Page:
The Committee of European Banking Supervisors (CEBS) has published a summary of the results of its stock-take of banks’ and supervisors’ reactions to the rogue trading loss at Société Générale in January 2008. CEBS conducted a stock-take with the EEA banking supervisory authorities of how this event affected other banks, their operational risk practices, governance and internal control environment, and the internal models used for calculating capital requirements for operational risk (Advanced Measurement Approaches, AMA).
Supervisors participating in the survey asked banks operating in their jurisdiction to:
- Express their opinions on the types of controls relevant to preventing rogue trading and whether events similar to the Société Générale event would have been possible in their organisations.
- To outline possible or actual improvements to their operational risk frameworks and/or internal control systems as a result of the lessons learnt from this or other rogue trading events which have occurred in recent years.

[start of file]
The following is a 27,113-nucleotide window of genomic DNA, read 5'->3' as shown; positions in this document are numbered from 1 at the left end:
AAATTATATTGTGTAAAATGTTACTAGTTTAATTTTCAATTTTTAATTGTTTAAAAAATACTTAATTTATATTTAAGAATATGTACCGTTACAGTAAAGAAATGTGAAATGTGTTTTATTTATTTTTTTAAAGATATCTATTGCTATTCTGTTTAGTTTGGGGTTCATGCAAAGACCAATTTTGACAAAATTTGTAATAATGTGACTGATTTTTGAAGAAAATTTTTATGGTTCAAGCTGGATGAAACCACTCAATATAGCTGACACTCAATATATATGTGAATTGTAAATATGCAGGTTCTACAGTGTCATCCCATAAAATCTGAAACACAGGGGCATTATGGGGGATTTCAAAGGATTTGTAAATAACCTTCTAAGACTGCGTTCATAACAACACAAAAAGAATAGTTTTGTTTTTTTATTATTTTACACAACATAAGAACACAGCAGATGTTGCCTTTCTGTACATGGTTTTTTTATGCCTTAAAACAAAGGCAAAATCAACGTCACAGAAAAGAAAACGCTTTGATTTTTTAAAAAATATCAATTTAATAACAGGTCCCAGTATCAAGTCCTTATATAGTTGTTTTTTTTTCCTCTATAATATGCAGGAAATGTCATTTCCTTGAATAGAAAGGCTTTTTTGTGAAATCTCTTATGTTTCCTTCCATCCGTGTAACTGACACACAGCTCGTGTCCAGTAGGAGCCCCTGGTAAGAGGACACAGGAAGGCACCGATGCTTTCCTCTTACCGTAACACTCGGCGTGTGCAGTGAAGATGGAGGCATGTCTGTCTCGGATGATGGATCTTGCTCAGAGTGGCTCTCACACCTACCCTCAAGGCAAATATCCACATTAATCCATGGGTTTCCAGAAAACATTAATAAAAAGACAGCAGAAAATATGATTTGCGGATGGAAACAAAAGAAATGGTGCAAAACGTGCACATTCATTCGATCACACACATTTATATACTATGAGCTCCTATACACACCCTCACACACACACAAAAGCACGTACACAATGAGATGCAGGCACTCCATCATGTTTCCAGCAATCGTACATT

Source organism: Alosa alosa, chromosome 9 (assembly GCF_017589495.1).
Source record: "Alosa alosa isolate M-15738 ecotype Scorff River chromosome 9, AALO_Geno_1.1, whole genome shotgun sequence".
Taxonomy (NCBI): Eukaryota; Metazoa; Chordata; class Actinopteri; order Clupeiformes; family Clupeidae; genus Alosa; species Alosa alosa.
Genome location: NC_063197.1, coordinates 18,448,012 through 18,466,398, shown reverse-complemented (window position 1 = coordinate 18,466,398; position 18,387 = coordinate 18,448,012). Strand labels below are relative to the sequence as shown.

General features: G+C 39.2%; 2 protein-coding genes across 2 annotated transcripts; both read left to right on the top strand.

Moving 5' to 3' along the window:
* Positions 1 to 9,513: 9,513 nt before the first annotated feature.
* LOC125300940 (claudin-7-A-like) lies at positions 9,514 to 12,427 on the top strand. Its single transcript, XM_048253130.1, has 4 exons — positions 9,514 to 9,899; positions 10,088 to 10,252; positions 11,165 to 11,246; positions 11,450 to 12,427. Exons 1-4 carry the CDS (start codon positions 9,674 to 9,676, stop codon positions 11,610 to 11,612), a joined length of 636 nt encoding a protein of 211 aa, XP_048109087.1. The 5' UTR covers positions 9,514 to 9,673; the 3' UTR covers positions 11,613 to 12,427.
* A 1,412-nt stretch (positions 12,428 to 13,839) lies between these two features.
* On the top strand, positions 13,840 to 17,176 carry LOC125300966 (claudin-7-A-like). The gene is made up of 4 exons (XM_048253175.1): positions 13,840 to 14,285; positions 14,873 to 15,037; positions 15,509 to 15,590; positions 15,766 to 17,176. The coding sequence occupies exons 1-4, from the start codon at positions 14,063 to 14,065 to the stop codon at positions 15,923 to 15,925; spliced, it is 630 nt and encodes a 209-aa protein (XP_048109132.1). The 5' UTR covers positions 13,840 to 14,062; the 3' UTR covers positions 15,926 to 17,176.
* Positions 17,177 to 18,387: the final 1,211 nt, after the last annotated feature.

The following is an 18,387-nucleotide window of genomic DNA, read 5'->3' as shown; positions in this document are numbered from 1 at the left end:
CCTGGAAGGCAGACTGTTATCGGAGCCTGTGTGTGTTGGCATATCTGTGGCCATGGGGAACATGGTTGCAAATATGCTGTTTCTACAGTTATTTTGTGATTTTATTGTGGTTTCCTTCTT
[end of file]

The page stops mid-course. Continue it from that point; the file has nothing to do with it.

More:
- To explain how this loss event has been included in their AMA modelling framework and the consequences, potential or actual, of its inclusion for the operational risk capital charge. The last part of the survey focused on the nature and type of supervisory reactions to this event.
Banks generally considered that the extent of Société Générale’s losses is the direct consequence of a widespread internal control systems failure. Other survey findings are that:
- The "human factor" is a key driver of operational risk. Strong governance and controls across all businesses (particularly those able to generate high profits, but also big losses) are vital.
- Greater fraud awareness and detection and management of internal fraudulent activity is necessary at various levels.
- Supervisory authorities have recently required banks to perform ad hoc assessments of their operational risk frameworks and internal controls (particularly in respect of trading areas).